Despite a huge increase in profits over last year, a series of warning signs has led to WWE stock falling $2.43 per share to $74.94 after today's investment call. However, there was a feeling the larger drop was an overreaction and the stock is starting to rebound.
WWE took in $188.4 million in revenue in quarter three and ended with a $33.6 million profit. For a comparison, the first two quarters profit was a combined $21.8 million. Last year's third quarter had $186.4 million in revenue and $21.8 million in profits.
However, there were negative signs, in that the profit increase was due to a $15.6 million benefit provision from income taxes, so if you take that out, operating income fell from $31.1 million last year to $18.0 million this year.
It was that figure, along with Wall Street expecting $202 million in revenue and falling short, that caused the decline.
The major difference was an increase in spending which was not offset by the much smaller increase in revenue. In addition, while TV rights fees continue to increase, live events and consumer products were significantly down, to the point where the live events are barely breaking even, with just $120,000 in live event profits for the combined months of July through September.
Vince McMahon said that he has always considered live event attendance as the barometer of how well they are doing, that he knows what is wrong and said they are antiquated, that he knows how to fix it and that they will turn around.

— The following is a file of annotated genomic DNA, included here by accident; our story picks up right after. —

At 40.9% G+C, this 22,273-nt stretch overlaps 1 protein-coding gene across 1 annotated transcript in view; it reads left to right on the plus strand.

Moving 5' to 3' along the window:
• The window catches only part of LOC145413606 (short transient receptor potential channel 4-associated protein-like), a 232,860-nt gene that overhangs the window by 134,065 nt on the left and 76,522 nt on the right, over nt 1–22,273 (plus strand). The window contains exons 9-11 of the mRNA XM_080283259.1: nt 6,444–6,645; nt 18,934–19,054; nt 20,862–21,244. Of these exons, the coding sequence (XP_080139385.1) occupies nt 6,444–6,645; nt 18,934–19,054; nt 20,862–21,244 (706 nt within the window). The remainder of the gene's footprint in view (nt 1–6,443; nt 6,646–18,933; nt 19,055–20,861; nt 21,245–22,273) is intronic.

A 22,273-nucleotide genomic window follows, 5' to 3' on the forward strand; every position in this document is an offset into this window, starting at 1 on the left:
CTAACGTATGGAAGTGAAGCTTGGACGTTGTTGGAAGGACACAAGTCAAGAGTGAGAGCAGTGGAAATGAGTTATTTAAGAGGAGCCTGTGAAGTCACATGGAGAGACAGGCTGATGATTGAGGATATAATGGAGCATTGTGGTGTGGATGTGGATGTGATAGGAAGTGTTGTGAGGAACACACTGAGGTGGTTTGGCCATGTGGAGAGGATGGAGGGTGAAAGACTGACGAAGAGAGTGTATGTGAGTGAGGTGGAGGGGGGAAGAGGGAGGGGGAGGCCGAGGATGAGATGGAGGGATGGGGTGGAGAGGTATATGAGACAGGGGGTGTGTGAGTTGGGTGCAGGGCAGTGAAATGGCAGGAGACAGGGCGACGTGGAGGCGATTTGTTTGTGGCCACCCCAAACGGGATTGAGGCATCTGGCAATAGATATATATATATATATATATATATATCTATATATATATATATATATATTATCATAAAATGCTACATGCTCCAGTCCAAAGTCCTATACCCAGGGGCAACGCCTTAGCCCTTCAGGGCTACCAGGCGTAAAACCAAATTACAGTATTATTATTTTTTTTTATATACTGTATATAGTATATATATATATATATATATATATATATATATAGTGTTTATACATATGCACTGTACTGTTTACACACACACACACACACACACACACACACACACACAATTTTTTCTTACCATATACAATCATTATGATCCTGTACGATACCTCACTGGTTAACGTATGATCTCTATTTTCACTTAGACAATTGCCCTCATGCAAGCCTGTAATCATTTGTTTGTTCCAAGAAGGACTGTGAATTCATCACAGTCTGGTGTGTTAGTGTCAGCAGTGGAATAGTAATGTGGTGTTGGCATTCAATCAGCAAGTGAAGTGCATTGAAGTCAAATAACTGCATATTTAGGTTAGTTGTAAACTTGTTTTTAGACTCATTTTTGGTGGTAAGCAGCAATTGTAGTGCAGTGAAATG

They also said the long-term goal is to have Performance Centers all over the world in every major market and that they are working on major changes for the business. During the call, the company said that the show in Saudi Arabia was a sensitive subject and they would say nothing more than their statement earlier today.
The WWE Network had 1,615 subscribers on September 30, broken down as 1,186,000 in the U.S. and 429,000 outside the U.S. At this time last year, the numbers were 1,507,000 subscribers broken down as 1,106,000 in the U.S. and 401,000 outside the U.S.
However, that is misleading due to discount subscribers, as while during the quarter, the average for the quarter was nine percent more subscribers than last year (at the end that dropped to seven percent due to weaker performance at the very end of the three months and stronger performance in the earlier portion), the revenues were only up two percent, meaning far more people were paying lower rates.
The decline from WrestleMania was 193,000 through September 30 this year, as compared with 154,000 last year, so that was a negative.
Arena attendance, averaging 4,500 fans in quarter three in the North American market, was the lowest in many years.
Even with the declines in key indicators of overall popularity, the television rights fees will keep the company at record profit levels going forward.